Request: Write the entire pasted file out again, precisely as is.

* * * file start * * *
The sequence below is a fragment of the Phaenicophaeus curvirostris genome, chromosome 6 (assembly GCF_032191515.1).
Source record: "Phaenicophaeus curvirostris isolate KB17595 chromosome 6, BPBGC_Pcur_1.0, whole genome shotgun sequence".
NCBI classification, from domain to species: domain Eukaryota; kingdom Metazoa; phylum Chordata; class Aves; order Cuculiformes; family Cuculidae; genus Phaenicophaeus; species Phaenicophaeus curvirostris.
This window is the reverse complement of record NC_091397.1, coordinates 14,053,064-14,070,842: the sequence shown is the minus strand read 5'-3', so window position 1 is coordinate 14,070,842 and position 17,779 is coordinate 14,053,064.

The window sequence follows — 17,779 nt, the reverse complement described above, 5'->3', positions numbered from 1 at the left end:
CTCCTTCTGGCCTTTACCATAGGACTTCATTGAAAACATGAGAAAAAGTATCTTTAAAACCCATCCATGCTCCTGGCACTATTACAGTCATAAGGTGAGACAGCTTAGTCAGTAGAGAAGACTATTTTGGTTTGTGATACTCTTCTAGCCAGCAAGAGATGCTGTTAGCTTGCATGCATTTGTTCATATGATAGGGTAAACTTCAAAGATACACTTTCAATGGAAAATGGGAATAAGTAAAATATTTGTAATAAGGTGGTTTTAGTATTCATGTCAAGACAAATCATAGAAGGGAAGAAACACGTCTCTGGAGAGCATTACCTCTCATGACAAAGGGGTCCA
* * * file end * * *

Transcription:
The sequence below is a fragment of the Phaenicophaeus curvirostris genome, chromosome 6 (assembly GCF_032191515.1).
Source record: "Phaenicophaeus curvirostris isolate KB17595 chromosome 6, BPBGC_Pcur_1.0, whole genome shotgun sequence".
NCBI classification, from domain to species: domain Eukaryota; kingdom Metazoa; phylum Chordata; class Aves; order Cuculiformes; family Cuculidae; genus Phaenicophaeus; species Phaenicophaeus curvirostris.
This window is the reverse complement of record NC_091397.1, coordinates 14,053,064-14,070,842: the sequence shown is the minus strand read 5'-3', so window position 1 is coordinate 14,070,842 and position 17,779 is coordinate 14,053,064.

The window sequence follows — 17,779 nt, the reverse complement described above, 5'->3', positions numbered from 1 at the left end:
CTCCTTCTGGCCTTTACCATAGGACTTCATTGAAAACATGAGAAAAAGTATCTTTAAAACCCATCCATGCTCCTGGCACTATTACAGTCATAAGGTGAGACAGCTTAGTCAGTAGAGAAGACTATTTTGGTTTGTGATACTCTTCTAGCCAGCAAGAGATGCTGTTAGCTTGCATGCATTTGTTCATATGATAGGGTAAACTTCAAAGATACACTTTCAATGGAAAATGGGAATAAGTAAAATATTTGTAATAAGGTGGTTTTAGTATTCATGTCAAGACAAATCATAGAAGGGAAGAAACACGTCTCTGGAGAGCATTACCTCTCATGACAAAGGGGTCCA